Because of another appointment, I wasn't able to stay to the end of each woman sharing her experience and/or questions, but I did note that several who had stopped menstruating totally two to four years ago all said that they had experienced vaginal dryness and therefore either had stopped having intercourse or had started taking hormones in one form or another in order to be able to continue to enjoy intercourse themselves or be there for their partners. Other than reading in the wide-world women's health literature on the one hand that doctors often recommend that women take hormones for vaginal dryness (among other reasons) and on the other that the hormones may be harmful to the women taking them and that not enough years have passed for us to know, I have not seen any discussion of this issue and certainly not a discussion of the intimate inter-relationship of vaginal dryness, hormones, sexuality, women's and men's relationships, and women's health.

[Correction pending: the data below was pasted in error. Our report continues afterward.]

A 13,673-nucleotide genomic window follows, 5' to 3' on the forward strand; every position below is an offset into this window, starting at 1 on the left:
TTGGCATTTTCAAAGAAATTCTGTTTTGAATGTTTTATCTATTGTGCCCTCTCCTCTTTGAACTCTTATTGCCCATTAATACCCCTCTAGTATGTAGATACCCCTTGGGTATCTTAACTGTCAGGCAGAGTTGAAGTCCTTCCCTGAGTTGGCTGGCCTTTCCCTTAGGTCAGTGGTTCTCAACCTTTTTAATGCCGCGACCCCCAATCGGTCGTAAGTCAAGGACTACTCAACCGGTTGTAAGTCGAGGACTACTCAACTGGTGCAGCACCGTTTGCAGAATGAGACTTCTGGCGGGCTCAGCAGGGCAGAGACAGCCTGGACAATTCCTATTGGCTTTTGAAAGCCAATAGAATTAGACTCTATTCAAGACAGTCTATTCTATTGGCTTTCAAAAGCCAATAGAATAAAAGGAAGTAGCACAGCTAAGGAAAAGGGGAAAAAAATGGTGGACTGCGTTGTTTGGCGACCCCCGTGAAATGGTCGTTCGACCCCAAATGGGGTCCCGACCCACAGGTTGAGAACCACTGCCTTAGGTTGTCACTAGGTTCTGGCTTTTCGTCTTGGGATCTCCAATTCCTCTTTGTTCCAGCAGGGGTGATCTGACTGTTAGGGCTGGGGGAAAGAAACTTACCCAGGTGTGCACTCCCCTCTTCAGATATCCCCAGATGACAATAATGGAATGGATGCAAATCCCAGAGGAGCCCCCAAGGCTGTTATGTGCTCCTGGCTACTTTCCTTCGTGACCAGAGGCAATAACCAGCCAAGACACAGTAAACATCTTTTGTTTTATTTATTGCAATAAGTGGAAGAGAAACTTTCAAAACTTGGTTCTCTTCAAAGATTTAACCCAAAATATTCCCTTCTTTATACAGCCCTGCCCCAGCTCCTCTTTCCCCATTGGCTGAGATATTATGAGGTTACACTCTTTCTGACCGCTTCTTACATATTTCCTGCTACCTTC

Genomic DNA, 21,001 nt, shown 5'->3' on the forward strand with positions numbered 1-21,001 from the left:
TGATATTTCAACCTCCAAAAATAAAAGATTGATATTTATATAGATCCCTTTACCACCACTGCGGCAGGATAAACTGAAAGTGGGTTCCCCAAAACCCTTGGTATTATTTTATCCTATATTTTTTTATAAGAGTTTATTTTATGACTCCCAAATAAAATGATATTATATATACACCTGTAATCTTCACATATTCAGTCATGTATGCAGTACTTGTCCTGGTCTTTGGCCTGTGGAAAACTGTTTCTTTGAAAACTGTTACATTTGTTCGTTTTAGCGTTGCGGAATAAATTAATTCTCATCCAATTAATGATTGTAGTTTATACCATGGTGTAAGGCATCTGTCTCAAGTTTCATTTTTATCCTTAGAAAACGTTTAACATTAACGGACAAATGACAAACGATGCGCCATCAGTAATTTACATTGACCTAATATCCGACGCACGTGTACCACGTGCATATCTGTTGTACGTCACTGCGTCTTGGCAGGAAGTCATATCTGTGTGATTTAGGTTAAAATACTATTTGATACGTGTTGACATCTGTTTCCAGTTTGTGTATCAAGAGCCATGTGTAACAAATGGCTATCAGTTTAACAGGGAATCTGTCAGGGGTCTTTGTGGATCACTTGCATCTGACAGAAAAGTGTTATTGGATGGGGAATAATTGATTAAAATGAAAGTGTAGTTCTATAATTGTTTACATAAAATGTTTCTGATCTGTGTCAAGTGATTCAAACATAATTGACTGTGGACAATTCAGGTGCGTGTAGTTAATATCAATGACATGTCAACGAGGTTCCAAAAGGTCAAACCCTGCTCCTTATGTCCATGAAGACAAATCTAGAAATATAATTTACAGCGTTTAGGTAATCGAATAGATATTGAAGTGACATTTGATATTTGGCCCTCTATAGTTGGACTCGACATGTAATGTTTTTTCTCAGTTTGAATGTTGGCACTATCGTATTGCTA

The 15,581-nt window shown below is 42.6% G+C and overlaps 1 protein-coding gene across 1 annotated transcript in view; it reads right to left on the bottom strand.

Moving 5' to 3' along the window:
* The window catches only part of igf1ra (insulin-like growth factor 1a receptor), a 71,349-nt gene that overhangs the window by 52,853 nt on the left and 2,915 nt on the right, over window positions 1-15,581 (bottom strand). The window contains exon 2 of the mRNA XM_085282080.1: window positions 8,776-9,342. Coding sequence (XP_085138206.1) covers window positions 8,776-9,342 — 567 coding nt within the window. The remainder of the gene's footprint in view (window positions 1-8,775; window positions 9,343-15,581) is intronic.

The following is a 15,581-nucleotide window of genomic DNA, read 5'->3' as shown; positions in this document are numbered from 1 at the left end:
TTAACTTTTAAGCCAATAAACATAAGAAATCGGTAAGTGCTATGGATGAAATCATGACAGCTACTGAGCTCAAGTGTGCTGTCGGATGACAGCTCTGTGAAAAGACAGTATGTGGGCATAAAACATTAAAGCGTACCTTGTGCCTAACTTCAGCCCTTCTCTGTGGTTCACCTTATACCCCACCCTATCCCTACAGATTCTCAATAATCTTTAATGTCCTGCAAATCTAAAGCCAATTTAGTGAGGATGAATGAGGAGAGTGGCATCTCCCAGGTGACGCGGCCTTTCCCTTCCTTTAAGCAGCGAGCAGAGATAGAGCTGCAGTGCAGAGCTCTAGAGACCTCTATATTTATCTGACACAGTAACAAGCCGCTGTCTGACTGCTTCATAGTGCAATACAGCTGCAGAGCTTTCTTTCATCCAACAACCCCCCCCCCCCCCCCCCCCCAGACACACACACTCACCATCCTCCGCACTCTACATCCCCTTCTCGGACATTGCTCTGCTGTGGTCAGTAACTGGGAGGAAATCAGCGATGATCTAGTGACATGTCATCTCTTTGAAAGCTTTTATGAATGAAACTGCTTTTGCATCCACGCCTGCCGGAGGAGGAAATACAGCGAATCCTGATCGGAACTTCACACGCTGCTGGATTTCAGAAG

I mentioned this to J- when we had only a brief moment together and will mention it to her again as well as raise this topic at future discussions on menopause. This is only one small dimension of the issues related to your "speculations"; many others need to be raised and examined. Thanks for getting the discussion going.


Last modified: 2020-07-17 20:50:52+00